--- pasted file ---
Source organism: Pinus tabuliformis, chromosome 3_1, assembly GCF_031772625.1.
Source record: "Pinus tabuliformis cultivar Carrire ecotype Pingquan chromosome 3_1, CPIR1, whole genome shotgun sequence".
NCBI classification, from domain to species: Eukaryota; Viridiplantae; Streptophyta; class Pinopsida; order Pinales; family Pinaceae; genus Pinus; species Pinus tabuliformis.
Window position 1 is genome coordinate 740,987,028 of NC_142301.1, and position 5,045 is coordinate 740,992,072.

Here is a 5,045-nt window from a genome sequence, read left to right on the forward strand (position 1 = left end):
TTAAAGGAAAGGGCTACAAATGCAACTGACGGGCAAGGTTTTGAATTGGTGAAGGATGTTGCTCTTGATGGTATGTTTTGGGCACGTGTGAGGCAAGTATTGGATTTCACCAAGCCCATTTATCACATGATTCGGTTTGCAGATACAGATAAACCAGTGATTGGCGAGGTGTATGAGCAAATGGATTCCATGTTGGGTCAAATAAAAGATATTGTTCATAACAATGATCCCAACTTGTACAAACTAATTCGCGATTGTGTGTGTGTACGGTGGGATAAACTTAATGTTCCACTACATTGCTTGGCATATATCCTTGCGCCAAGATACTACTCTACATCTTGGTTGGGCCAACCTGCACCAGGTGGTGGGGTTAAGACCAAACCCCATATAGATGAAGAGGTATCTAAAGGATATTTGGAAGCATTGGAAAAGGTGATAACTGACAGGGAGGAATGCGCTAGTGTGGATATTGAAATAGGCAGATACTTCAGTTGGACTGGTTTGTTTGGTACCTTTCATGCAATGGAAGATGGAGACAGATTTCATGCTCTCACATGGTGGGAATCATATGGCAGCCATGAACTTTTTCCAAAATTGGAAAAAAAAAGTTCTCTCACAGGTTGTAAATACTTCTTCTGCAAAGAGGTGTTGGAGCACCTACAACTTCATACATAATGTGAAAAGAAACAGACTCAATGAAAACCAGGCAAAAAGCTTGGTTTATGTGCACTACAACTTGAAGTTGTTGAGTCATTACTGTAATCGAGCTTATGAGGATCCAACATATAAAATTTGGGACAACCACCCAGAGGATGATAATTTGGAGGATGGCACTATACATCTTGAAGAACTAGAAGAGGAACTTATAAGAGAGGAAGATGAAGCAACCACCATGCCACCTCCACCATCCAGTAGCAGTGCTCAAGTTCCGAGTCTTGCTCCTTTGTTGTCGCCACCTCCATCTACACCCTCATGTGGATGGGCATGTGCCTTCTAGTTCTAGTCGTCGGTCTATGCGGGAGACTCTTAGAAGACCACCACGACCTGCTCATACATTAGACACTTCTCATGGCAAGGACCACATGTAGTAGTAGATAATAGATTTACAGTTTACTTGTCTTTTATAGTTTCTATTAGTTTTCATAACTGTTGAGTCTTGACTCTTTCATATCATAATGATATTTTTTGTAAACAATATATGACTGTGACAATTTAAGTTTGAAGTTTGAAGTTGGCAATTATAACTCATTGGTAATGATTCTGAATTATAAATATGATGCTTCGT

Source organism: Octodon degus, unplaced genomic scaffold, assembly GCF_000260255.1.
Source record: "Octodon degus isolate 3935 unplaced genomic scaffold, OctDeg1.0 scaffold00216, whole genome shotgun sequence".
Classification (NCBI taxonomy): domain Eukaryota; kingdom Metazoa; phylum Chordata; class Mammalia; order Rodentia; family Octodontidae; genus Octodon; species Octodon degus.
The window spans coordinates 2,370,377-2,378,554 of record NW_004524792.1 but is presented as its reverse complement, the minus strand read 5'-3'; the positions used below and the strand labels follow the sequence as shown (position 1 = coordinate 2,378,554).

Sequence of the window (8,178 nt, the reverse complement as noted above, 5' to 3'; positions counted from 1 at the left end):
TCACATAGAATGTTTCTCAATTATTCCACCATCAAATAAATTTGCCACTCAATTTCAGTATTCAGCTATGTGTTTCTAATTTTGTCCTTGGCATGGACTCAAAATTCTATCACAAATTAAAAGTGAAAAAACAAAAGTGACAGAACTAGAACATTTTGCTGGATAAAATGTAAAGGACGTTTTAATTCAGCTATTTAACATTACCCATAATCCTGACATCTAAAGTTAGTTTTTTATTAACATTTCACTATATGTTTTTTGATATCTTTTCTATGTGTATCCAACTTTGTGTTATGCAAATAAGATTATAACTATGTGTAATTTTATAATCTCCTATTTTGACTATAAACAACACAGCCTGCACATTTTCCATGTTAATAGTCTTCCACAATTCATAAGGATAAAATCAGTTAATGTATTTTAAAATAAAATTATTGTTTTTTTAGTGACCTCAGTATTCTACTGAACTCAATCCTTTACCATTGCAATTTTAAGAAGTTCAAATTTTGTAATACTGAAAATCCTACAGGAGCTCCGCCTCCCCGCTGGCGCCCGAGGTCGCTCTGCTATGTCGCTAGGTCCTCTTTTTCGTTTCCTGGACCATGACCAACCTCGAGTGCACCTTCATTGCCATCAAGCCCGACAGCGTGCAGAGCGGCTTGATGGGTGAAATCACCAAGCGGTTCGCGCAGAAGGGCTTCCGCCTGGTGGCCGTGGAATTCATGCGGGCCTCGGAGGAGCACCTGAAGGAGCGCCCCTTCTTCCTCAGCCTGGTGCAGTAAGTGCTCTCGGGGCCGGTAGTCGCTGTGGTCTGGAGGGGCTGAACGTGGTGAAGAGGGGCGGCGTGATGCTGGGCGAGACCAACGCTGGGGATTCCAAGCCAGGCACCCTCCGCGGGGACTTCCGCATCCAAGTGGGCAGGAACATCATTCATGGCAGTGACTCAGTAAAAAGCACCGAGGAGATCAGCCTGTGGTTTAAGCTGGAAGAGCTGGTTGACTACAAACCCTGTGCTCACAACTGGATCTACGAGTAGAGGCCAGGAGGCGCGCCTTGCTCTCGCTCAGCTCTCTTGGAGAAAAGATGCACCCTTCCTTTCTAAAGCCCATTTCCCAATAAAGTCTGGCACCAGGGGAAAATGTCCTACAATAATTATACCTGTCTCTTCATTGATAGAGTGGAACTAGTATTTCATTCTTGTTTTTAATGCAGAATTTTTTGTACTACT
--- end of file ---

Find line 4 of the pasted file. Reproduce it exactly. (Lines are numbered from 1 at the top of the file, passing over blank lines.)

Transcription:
Window position 1 is genome coordinate 740,987,028 of NC_142301.1, and position 5,045 is coordinate 740,992,072.